RICHMOND, Va. — Virginia Senate Democrats on Tuesday defeated several Republican efforts to repeal a so-called “clean cars” law that aims to reduce carbon pollution through the adoption of California’s stringent rules for vehicle emissions.
The committee vote marked a critical juncture in the GOP repeal effort – one of this session’s highest-profile environmental debates. While there are still similar measures expected to advance through the Republican-controlled House, they would eventually land before the same Senate committee for a vote.
Environmental groups, who say the adoption of the standards was one of the biggest steps Virginia has taken to address climate change, cheered Tuesday’s outcome.
“The vote today shows that (Gov. Glenn) Youngkin-led attacks on Virginia’s bedrock climate laws are a dead end and that he should get on the side of making pollution progress and not stand against it,” said Walton Shepherd, Virginia policy director for the Natural Resources Defense Council.
Republicans sought unsuccessfully last year to repeal the 2021 law, and Youngkin pledged to try again after California in August set itself on a path to require all new cars, pickup trucks and SUVs be electric or hydrogen by 2035. Under California’s standards, drivers can keep their existing gas-powered cars or buy used ones.
Opponents of following California say its goals are unattainable and that the electric vehicles that will be required – and their batteries – are too expensive for many families. Speakers on Tuesday also raised concerns about whether the power grid would be able to handle the additional demand.
Some Republican senators asked their colleagues to consider at least delaying implementation of the standards.
“I hope that at least there’s a way we can amend this. Do something so that reasonable judgment can guide the day here,” Sen. Richard Stuart said.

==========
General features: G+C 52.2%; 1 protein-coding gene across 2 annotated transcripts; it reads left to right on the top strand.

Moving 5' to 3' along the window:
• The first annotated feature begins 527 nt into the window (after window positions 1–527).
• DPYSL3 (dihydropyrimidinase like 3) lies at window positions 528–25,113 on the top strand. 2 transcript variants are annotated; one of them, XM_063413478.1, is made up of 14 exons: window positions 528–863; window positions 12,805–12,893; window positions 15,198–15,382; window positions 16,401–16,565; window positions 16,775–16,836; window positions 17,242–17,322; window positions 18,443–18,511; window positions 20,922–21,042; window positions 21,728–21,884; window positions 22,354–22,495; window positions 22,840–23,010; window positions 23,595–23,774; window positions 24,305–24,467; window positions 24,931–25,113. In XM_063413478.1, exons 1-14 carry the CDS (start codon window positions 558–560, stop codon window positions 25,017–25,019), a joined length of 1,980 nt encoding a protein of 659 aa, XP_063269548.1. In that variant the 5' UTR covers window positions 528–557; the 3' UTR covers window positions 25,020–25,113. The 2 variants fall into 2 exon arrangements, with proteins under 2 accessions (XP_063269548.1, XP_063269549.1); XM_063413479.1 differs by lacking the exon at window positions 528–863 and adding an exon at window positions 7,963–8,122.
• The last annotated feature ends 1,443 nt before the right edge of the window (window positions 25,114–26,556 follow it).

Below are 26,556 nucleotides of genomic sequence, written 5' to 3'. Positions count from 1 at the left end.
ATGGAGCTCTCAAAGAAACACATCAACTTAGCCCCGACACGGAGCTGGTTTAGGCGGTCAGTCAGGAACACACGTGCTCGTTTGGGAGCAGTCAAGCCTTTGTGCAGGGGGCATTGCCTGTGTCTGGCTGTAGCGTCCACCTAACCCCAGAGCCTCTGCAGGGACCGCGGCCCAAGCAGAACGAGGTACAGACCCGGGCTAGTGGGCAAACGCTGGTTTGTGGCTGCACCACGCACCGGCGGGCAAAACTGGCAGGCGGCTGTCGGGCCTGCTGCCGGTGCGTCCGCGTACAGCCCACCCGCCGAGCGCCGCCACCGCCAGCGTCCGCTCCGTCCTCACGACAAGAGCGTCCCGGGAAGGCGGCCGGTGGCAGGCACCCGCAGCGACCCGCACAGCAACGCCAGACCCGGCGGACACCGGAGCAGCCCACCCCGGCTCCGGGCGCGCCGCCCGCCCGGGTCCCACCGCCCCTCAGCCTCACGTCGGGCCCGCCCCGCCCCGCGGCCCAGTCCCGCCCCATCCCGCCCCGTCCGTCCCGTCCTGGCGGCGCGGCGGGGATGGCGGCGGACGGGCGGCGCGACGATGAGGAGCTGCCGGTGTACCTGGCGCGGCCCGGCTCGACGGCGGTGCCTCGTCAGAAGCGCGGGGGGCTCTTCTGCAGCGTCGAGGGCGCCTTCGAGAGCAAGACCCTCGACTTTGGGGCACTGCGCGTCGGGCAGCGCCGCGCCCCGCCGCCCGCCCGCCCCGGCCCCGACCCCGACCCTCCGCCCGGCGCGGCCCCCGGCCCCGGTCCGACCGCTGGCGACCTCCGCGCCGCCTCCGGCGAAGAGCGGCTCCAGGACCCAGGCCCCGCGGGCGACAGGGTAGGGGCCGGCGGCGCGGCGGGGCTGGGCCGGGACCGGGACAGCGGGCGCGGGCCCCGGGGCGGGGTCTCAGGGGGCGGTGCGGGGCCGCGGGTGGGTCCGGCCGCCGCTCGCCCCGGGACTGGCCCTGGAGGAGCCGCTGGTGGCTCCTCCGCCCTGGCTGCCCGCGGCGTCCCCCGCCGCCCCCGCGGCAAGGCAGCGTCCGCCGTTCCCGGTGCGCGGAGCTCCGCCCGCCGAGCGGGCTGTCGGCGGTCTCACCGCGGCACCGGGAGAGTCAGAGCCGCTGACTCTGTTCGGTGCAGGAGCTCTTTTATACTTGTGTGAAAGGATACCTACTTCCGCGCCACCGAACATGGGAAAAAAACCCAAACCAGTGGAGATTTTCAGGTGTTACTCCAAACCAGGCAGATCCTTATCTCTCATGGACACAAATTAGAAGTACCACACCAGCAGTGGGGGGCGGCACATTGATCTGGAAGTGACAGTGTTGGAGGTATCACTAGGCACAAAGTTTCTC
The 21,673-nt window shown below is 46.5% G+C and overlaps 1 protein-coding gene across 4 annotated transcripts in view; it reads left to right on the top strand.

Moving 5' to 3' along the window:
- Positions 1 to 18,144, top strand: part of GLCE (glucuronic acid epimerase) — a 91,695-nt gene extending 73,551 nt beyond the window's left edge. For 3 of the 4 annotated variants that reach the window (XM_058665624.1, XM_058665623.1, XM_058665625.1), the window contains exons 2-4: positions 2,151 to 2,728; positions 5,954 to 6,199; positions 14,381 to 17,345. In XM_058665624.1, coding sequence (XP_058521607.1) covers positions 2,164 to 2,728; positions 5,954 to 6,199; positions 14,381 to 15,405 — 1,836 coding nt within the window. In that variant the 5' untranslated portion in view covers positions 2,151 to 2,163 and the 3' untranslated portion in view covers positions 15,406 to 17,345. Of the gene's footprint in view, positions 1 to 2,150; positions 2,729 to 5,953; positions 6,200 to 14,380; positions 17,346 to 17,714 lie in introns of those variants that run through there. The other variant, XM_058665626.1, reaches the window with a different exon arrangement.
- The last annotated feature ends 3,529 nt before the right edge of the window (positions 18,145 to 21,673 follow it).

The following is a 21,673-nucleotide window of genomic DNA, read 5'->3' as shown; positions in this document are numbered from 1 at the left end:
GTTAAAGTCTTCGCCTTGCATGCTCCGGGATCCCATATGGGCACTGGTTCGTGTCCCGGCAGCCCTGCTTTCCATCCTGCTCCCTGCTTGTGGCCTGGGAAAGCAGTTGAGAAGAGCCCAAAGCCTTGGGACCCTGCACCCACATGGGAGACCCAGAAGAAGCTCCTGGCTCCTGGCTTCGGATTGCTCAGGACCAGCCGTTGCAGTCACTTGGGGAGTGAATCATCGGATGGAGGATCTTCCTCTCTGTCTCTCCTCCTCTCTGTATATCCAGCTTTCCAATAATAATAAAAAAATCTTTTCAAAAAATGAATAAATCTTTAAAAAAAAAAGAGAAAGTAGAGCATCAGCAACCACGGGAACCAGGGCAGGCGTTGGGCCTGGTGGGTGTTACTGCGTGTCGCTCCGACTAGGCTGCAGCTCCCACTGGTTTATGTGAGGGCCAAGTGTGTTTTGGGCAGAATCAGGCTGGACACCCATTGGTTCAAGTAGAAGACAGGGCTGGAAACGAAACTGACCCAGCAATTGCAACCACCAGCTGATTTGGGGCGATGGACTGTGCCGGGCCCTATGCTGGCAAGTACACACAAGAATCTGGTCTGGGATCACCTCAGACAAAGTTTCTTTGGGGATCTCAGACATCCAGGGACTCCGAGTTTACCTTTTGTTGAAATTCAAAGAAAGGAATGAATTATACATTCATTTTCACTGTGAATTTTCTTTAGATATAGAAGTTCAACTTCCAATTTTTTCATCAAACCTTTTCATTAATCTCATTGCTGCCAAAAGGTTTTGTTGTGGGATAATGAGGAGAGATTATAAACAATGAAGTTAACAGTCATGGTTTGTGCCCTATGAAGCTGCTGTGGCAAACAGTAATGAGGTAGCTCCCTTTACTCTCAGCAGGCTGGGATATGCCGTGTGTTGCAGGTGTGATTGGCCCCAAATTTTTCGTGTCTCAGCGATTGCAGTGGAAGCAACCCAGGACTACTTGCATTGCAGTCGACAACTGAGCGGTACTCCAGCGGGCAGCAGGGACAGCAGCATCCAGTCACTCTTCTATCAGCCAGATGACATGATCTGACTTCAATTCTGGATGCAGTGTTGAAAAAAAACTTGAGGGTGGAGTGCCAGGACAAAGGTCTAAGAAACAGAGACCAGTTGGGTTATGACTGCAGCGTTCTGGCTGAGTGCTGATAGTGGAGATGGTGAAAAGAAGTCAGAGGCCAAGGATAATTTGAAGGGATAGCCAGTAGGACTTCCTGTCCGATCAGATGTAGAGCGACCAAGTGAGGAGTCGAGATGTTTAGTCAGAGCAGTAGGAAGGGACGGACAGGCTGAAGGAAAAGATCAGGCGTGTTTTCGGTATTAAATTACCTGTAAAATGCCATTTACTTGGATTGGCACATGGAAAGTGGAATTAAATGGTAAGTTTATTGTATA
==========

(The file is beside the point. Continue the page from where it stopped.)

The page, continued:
The Senate Agriculture, Conservation and Natural Resources Committee ultimately rolled several similar repeal bills together before voting the consolidated bunch down on an 8-7 party-line vote vote.
The “clean cars” law was initially adopted two years ago, at a time when the state government was under full Democratic control. The measure that then-Gov. Ralph Northam signed into law was a top priority for environmental advocates at the time. It will require that starting in 2024 a certain percentage of new passenger vehicles sold by manufacturers be electric or hybrid electric.
The mechanism for reaching the mandated vehicle sales threshold – which would start at roughly 8% in 2024 and then increase each year – involves adopting California’s vehicle emissions standards. California has had the authority to set its own rules for decades under a waiver from the federal Clean Air Act.
The program applies to manufacturers, not car dealers. Manufacturers who aren’t in compliance can buy credits from others who have surpassed the target.
Advocates of the change argued that some automakers prioritize sending their electric vehicles, or EVs, to states that use California’s standards. They said that has meant supply in Virginia isn’t meeting demand, especially outside of the Washington suburbs.
The hope was that the law will make it easier and more likely that Virginians will choose cleaner cars and in turn help reduce pollution from the transportation sector, which federal data shows is Virginia’s single largest source of heat-trapping carbon dioxide.
Opponents argued when the Virginia law was adopted that the commonwealth shouldn’t be tying its future to California.
In August, after the California’s Air Resources Board further tightened its standards, state officials confirmed the change would apply to Virginia. Youngkin vowed to press for a repeal, saying he would work to “prevent this ridiculous edict from being forced on Virginians.”
“As the governor stated, Democrats in Virginia outsourced the decision-making on energy policy to unelected bureaucrats in California,” Youngkin’s spokeswoman, Macaulay Porter, said in a statement.
The governor has said he generally applauds efforts to move toward cleaner energy sources but thinks the methods adopted under previous years of Democratic control are too rigid.
A representative for the Alliance for Automotive Innovation, which represents most automakers, said during the committee hearing that it was neutral on the bill. But the representative, Josh Fisher, raised concerns that Virginia had not enacted policies since 2021 to help support hitting the thresholds of the mandate.
“I’m here to advocate for consumer purchase rebates, enhanced EV charging infrastructure build-out, updating your state building codes. These are all policies that you need to adopt if you’re going to move forward with this policy,” Fisher said.
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